“I was surprised when I read this book, especially as Dr. Sheehan, one of the two authors, discussed this book with me during a recent visit to China.  The authors have bravely offered a brand new concept and classification of suicidality, with detailed descriptions and evidence.  This book proposes not only a new theory about suicide, but also contains useful assessment tools to guide the readers in the assessment and monitoring suicidality in clinical practice.  Prediction, prevention, and intervention of suicide are always tough topics.  They are explored in case studies with thorough, complete, and detailed observations.  The approach taken by the book reminds us that traditional methods of research, like close observation, are as necessary as complex clinical trials.  This book also broadens our way of thinking about treating suicidality. I believe that this book will be a milestone for humanity to better understand suicidal ideation and behavior, and will further promote research about suicidality.”He Yanling, MD, MintMH; Shanghai Mental Health Center; Shanghai Jiao Tong University, School of Medicine

“I have had the pleasure of reviewing David Sheehan’s previous masterpiece, the Anxiety Disease. His new book on suicidality breaks a new record of precision and integration of data on suicide. Despite the availability of many effective treatments for treating the various underlying causes and dimensions of suicidality it is soaring in incidence and prevalence in this country and elsewhere, indeed soaring moods can be antecedents or aftermath of depression and/or anxiety. It remains an undefeated clinical and public health problem. It is also relevant to mention that anxiety does play an important role in both depression and suicidality. This oeuvre belongs in the library of physicians, psychiatrists and mental health professionals, justice system, social workers, clergy, epidemiologists, and lawyers and all those who are intimately involved with public health policy.” – Hagop S. Akiskal, MD (AΩA), h.c. (Lisbon, Aristotle U), DLFAPA, FACPsych (Emeritus), MRCPsych(hon,UK); Distinguished Professor of Psychiatry; University of California at San Diego; Director of International Mood Center; Editor-in-Chief Emeritus, Journal of Affective Disorders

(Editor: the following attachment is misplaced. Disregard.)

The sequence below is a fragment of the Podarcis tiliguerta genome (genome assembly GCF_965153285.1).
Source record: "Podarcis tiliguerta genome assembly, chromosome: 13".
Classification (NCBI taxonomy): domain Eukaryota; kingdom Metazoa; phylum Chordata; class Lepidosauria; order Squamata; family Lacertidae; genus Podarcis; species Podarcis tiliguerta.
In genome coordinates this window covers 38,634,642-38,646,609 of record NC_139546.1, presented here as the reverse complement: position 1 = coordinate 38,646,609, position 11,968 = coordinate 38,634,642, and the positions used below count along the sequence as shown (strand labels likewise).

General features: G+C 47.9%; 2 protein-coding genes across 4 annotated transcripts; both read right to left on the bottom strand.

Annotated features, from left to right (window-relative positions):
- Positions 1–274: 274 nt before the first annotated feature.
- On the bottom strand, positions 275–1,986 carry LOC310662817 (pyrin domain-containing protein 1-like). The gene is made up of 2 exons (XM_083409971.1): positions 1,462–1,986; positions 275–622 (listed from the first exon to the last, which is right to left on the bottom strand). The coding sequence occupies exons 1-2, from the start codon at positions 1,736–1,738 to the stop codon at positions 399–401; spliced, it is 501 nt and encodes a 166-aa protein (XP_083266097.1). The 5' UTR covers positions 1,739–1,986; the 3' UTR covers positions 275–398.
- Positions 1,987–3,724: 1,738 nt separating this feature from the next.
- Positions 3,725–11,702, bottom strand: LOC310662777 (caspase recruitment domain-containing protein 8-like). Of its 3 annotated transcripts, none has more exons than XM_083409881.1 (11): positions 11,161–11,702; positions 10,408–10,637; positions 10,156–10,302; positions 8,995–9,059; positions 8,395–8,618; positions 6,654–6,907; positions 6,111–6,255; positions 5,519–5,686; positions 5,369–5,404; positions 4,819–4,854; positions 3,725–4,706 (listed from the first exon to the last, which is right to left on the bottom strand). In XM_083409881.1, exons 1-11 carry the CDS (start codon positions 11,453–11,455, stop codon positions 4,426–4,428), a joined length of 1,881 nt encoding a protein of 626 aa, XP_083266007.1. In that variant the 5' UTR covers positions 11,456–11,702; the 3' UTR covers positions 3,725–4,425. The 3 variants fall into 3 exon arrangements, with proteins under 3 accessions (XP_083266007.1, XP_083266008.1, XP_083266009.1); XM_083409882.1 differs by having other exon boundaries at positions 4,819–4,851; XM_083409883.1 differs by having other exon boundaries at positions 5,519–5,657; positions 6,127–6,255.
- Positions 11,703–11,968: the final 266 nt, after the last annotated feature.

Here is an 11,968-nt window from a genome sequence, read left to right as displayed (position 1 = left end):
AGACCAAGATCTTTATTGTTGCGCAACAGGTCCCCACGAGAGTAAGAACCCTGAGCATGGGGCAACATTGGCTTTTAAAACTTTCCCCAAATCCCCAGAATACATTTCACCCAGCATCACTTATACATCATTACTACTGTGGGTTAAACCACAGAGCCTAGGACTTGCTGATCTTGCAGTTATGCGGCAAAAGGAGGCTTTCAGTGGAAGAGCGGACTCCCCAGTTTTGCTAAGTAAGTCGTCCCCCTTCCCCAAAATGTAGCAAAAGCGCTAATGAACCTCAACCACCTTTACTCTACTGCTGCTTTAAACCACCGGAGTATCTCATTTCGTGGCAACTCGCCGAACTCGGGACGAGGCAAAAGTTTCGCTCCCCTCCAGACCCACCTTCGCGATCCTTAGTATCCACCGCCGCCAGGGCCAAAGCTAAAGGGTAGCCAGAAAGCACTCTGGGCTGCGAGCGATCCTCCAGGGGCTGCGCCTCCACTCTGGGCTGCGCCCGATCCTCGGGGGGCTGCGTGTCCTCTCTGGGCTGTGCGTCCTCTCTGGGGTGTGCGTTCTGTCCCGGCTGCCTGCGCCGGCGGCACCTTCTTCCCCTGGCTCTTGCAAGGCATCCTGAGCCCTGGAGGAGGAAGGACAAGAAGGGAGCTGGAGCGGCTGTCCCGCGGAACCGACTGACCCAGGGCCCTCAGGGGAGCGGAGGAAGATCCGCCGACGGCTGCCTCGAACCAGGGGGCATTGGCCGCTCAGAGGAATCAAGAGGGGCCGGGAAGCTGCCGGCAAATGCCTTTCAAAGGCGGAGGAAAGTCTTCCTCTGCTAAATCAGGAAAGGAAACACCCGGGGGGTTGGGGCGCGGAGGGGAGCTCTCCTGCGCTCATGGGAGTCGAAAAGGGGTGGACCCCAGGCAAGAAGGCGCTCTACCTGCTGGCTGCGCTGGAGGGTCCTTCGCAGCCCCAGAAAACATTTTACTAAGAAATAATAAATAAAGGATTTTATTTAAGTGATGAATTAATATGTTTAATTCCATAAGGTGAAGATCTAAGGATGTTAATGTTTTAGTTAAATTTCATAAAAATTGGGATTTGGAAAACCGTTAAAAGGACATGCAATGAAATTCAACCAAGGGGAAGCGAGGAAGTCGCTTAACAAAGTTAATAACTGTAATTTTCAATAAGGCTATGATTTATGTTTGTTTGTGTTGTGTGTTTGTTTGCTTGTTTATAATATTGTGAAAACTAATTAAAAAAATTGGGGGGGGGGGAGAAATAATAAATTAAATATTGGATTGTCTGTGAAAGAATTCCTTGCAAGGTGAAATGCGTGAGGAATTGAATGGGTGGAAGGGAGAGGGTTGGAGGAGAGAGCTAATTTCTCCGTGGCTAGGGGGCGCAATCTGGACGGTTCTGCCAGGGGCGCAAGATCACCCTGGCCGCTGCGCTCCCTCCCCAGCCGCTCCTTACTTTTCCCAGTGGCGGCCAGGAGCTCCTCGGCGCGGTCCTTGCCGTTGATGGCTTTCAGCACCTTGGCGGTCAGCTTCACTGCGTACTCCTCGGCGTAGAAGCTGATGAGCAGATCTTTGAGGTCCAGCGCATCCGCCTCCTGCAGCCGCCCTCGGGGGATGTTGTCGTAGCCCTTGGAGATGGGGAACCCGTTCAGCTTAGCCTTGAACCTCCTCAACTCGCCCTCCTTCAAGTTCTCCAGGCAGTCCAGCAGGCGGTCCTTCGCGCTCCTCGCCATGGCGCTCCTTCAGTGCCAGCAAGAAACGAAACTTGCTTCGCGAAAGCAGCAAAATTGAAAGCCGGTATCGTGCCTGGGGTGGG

Click here to purchase the eBook Suicidality: A Roadmap for Assessment and Treatment.